Renewable energy accounted for 14.9 percent of total electricity consumption in Estonia last year, two percentage points higher than 2011, reported Elering.
Thus, the share of renewable energy has exceeded the next few years’ goals as they are set in the explanatory memorandum to the Electricity Market Act amendment bill that is on the floor of Riigikogu at the moment. The amendment bill’s memo sets the 2013 goal for the share of renewable energy to 11.3%, and based on the renewable energy subsidy forecasts submitted by producers, that level will in fact be 12.6%, excluding the generation of electricity from biomass at the Narva Power Plants.
Overall, last year saw 1.37 terawatt-hours of renewable energy produced, with output up by 18 percent. The largest share of renewable energy production came from biomass, whose output grew by 15% over the entire year to 880 gigawatt-hours. Biomass-fired electricity production fell in September, when the large-scale burning of biomass at the Narva Power Plants was ceased.
The amounts of wind-generated renewable energy grew by 23% (83 gigawatt-hours), due to the addition of a number of new wind farms (Aserisalu Wind Farm, Paldiski Wind Farm and Narva Wind Farm). At the same time, the amounts of subsidies issued for wind power fell by seven percent year-on-year. The decrease was caused by the significantly smaller efficiency factor of the wind power stations, due to worse wind conditions compared to the previous year.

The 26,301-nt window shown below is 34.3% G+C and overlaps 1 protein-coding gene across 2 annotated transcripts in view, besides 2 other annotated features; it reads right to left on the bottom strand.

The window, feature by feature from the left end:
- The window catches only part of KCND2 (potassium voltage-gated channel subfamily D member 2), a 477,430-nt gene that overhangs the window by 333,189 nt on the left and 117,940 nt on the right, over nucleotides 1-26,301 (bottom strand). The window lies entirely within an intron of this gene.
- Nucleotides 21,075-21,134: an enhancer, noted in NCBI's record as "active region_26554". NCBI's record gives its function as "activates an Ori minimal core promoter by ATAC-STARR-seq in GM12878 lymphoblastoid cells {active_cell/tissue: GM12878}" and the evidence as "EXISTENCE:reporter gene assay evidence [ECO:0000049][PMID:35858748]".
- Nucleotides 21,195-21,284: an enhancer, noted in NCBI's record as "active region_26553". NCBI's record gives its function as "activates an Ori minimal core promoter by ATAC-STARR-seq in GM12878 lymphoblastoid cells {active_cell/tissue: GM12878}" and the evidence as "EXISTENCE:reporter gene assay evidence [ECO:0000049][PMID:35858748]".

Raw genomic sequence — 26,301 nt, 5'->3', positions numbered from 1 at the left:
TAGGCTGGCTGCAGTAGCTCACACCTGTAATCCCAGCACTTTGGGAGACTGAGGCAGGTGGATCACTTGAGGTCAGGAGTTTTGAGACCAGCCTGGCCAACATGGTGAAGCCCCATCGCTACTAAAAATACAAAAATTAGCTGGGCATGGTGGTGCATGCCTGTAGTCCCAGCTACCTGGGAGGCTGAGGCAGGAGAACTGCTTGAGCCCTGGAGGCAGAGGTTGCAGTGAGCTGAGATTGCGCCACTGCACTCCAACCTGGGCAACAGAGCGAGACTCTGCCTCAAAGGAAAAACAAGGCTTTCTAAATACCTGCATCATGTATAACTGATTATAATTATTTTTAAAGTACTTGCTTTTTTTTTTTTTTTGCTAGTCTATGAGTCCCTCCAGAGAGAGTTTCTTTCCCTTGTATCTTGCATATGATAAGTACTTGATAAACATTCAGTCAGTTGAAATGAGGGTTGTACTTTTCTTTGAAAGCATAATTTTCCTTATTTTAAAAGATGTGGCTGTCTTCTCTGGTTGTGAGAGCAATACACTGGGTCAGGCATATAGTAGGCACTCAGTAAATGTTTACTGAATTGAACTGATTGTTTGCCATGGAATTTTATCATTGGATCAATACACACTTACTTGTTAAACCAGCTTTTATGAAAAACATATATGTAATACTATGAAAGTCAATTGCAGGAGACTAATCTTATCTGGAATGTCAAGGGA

Measurements at the Pakri peninsula and in Virtsu showed that the daily average wind speed for 2012 dropped significantly compared to 2011. Although several new wind farms began operations, some of them had not yet received subsidies, and the subsidies paid to new recipients did not outweigh the overall drop in the wind power subsidy payments.
The amount of renewable energy that received subsidies last year came to a total of 1.17 terawatt-hours. In monetary terms, the size of renewable energy subsidies grew by nearly a tenth, to 62.7 million euros. Wind power subsidies fell by seven percent year-on-year.
Combined heat and power production subsidies were nearly 11% smaller in 2012 than in 2011, a total of 4.2 million euros. The amount of subsidized electricity fell from 147 gigawatt-hours to 132 gigawatt-hours. Major combined heat and power producers generated an average of 11 percent less electricity in that mode than a year earlier, with the use of biomass at those power plants increasing by roughly the same amount.
In the fourth quarter of last year, renewable energy accounted for 12.6 percent of Estonia’s total consumption. The same figure for 2011 was 16.9 percent.